Destroying Avalon Character Analysis

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Secondly, the issue of having to conform due to pressure is explored in both the movie and the novel. For starters, there is a difference in in the way this issue is exhibited to the audience and the difference is situated in how the pressure originates. In Destroying Avalon, one of Marshall’s diary entries talks about how Todd pulls his pants down in front of the ‘tough’ or ‘popular’ guys during Phys Ed. He mentions: “I think he’s trying to impress the popular guys. He’s like that showing off and sucking up when the tough guys are around.” This quote reveals to the reader that Todd has participated in harassing Marshall just so that he can be liked by the group of boys who were popular and so that he too could become popular. In other words, he conformed into bullying Marshall so that he could have a higher social status and avoid getting picked on himself, as the bullies wouldn’t decide victimise one of their own. Similarly when Alice is revealing to Avalon …show more content…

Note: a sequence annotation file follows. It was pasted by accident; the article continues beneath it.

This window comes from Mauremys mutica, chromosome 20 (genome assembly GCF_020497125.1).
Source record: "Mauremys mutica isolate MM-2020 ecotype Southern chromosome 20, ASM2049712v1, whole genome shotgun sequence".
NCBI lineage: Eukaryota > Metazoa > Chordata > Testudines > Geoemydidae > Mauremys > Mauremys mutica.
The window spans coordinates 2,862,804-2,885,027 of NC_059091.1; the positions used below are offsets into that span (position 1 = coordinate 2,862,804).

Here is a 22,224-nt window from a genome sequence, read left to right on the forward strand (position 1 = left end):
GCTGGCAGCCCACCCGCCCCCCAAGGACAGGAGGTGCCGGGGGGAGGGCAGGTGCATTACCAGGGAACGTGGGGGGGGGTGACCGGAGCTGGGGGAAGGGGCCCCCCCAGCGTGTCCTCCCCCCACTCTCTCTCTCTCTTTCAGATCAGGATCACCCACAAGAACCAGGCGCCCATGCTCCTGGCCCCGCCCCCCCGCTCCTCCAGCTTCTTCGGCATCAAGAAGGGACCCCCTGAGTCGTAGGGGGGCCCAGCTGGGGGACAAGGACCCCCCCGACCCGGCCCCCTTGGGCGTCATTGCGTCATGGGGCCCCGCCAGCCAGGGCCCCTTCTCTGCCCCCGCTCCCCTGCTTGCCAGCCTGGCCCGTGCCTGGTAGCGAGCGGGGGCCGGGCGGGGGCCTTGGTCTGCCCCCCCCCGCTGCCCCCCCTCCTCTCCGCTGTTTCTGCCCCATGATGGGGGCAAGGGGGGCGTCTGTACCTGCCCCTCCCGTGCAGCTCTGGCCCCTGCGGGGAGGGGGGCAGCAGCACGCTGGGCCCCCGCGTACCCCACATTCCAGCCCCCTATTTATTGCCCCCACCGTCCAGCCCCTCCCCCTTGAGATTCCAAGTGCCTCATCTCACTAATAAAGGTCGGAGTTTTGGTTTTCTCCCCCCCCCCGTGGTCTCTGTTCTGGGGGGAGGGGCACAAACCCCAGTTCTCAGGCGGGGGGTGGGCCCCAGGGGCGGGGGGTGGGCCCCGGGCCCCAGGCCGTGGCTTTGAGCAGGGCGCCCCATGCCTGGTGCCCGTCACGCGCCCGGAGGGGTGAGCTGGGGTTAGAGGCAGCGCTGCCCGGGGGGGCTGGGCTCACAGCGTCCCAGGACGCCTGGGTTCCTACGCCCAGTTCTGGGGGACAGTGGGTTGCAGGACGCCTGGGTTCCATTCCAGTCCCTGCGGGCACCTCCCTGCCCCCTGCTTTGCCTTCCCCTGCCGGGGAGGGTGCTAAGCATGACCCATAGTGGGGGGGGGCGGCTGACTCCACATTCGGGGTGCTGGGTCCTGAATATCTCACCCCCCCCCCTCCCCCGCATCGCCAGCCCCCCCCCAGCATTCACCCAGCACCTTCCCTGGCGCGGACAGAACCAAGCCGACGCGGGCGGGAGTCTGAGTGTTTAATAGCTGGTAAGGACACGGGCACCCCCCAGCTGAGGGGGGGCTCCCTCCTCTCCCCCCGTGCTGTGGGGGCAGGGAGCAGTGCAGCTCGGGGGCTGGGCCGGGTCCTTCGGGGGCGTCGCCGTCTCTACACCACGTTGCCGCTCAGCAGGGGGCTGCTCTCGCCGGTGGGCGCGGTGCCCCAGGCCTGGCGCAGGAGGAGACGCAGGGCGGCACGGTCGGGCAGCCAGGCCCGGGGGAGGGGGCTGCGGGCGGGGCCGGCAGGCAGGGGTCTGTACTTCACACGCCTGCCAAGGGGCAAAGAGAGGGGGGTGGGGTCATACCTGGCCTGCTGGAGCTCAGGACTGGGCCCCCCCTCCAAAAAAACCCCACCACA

For example, Cady’s friends were the ones that coerced her to adapt into the lifestyle of a plastic, in order to have an insider in the Plastics so that they could know the horrendous things popular people said about them and in order to seek revenge on Regina for her treacherous deeds by overthrowing her. Correspondingly, another example is when Gretchen talks about how Regina had restricted the accessories she could wear. She mentions: “Two years ago she told me that hoop earrings were her thing ad that I wasn’t allowed to wear them anymore.” Clearly Regina had forced Gretchen to conform to her rules in order so that she could continue to look unique. Consequently, it becomes evident that much of the pressure being put on others in Mean Girls originates from peers. Not only are there differences, but there are also similarities in the way that the issue of having the pressure to conform comes across to the

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